Tunnels connect the Silvercrowns’ many mines, both current and abandoned, to the long-lost dungeons of the mountain Reavers. It is these tunnels that bring the party closer to their goal within the mountain. But the adventurers should know that it is not as simple as crawling through some claustrophobic caves. And they would be right, as they are not the only ones in the Reaver tunnels. A faction of kobolds has already taken control and prepared the tunnels for interlopers, rigging traps and laying ambushes to meet the unfortunate souls currently spelunking their way towards them. But who are these kobolds? What is it that they seek in the tunnels? And can a solution be found that satisfies both groups?
The characters have found their way through the mines and to the Reaver tunnels. This brings them to the true danger of the adventure, one facet of which is the nearby den of the Fireblood kobolds. This faction of kobolds is native to the Titan’s Spine and knows its tunnels well. They have sent a vanguard to establish control of this particular section of ruins, seemingly hoping to expand their territory as they have in the past. But the den leaders have ulterior motives spurred by the dwindling lives of the serpents they worship. They must find what is causing the vipers to die young or risk their very way of life dying with their revered serpents. The kobolds cannot allow any interruptions in this goal and will not risk the interference of any adventurers.
To see how the party might come into contact with the Fireblood kobolds, refer back to the previous section of this adventure, or to the adventure index…
The Fireblood Kobolds
The kobolds that live in what they refer to as the ‘Godsdrinker Mountains’ call themselves the Fireblood Clan. They were once the ardent allies of the mountain Reavers, though this history, like so much of Greybanner’s, has faded with time. And though no current residents of Greybanner have conversed with the kobolds long enough to know the history of the name, some unfortunate miners have learned of its practical meaning. Their recountings tell of kobolds wielding bombs and oils that burned like magma, filling already cramped tunnels with stifling heat. These tools have always granted the kobolds an edge over the miners and other denizens of the mountains, allowing them to move and expand with little opposition.
In truth, the Fireblood kobolds are no longer a single group or den. The name comprises a central den and a number of disparate, smaller factions. This splintering has come about not due to differences in ideology or power disputes but rather from multiple leaders seeking different solutions to the problem threatening the Firebloods: the dwindling health and size of their deified serpents. As this issue has slowly worsened and pressured the clan’s sages, many have set out in small groups, hoping to find a way to either diagnose the vipers’ plight or cure them of it. Some have tunneled deeper, searching for pockets of subterranean heat where living serpents might still thrive. Others have come to the surface in hopes of growing healing herbs. And others still have sought the ruins of their once-allies to find answers in the old knowledge. It is the latter that has brought one group of Firebloods to the Reaver tunnels.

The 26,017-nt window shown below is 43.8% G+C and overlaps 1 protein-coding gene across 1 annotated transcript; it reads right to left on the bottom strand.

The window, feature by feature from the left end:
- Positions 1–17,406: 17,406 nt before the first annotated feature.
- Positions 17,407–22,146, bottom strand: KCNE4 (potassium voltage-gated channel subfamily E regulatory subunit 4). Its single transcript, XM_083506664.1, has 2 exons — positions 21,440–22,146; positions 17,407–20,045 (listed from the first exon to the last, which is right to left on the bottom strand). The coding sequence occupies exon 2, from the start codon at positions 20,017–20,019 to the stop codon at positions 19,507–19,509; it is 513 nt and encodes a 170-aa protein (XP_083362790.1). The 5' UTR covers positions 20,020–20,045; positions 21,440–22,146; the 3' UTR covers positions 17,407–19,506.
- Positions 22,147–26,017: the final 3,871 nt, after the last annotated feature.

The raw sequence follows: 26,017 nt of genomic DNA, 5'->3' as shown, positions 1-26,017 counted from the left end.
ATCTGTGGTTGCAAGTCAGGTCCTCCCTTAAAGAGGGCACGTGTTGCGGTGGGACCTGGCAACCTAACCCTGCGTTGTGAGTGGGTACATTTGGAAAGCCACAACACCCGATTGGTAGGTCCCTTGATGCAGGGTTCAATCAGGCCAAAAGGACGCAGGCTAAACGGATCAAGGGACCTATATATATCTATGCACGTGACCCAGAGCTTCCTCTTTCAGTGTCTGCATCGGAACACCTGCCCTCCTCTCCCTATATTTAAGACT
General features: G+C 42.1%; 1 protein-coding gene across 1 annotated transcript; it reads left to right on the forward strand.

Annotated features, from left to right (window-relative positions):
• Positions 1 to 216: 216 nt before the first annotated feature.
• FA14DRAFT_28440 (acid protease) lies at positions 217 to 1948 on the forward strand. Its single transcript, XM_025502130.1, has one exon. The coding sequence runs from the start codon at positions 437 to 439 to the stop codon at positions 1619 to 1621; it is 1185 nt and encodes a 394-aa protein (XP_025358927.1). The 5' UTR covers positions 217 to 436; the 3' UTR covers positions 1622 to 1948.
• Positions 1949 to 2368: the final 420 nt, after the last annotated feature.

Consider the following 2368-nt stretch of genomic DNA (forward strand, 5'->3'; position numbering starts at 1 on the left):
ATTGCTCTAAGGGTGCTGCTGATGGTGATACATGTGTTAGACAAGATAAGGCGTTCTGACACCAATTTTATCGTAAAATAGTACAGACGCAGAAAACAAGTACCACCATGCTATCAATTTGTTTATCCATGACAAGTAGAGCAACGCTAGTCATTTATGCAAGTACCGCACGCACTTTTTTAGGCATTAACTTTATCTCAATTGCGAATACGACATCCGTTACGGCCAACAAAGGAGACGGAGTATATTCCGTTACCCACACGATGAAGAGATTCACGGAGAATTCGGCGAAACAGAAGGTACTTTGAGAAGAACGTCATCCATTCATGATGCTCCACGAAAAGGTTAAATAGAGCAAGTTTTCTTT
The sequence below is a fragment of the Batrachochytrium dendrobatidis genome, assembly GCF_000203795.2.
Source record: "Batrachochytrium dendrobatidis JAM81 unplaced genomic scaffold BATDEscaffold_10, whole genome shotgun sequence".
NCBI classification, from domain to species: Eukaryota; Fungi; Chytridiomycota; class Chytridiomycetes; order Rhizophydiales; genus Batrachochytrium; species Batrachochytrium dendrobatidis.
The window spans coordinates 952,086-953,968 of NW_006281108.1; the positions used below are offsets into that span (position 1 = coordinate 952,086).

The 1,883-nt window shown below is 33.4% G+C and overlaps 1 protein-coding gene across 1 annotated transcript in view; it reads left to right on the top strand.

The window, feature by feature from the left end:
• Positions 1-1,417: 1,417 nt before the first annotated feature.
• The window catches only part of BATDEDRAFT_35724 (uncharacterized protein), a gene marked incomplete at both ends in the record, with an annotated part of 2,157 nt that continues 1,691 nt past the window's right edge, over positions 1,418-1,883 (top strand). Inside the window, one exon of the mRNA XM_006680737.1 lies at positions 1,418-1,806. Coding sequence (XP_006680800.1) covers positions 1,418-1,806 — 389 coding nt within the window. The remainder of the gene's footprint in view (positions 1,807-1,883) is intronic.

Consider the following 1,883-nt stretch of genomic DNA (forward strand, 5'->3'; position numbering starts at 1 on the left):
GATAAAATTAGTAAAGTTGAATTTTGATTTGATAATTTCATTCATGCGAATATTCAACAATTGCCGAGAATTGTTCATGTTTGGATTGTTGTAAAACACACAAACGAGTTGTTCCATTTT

Social structure. The kobold clan’s hierarchy is centered around their worship of the serpents. They are led by the sages who are seen as prophets and interpreters for the stonefire vipers and are thus given command of the den under the auspices of the serpents. The sages earn their place by displaying an affinity for the vipers. If their ability is recognized, existing sages may train them as a successor. The Fireblood den is currently overseen by a single sage, Ekra Snakemind (see Ekra Snakemind’s section of ‘The Fireblood Den‘).
Operating directly under the sages are the den’s soldiers, who act as both protectors of the den and scouts for scavenging and expansion. The leaders of these soldiers are promoted from those who earn the respect of their peers, most often as a result of a great feat, such as felling a dangerous foe or otherwise succeeding against impossible odds.
Both of these positions of leadership grant the kobolds not only authority but are also how members of the den acquire their titles. These titles, such as ‘Snakemind’ and ‘Trolltaker’, are based on the kobold’s particular achievement and act as a signifier of such. Members of the clan do not otherwise take surnames or family names.
The rest of the den functions largely without defined ranks. Each section defers to its most experienced members for leadership, with any disputes being taken to the sages for a verdict.
Stonefire vipers. The truth of the kobolds’ fire stems from their worship of serpents found deep within the mountains. These deified creatures, which the kobolds call ‘stonefire vipers’, feed on both the mountain’s animals and its very stone by using their intense internal heat to break down smaller rocks. The serpents could once grow to prodigious size, while their diet would cause a dense buildup of minerals on their blue scales, allowing them to carve through the earth like worms through soil.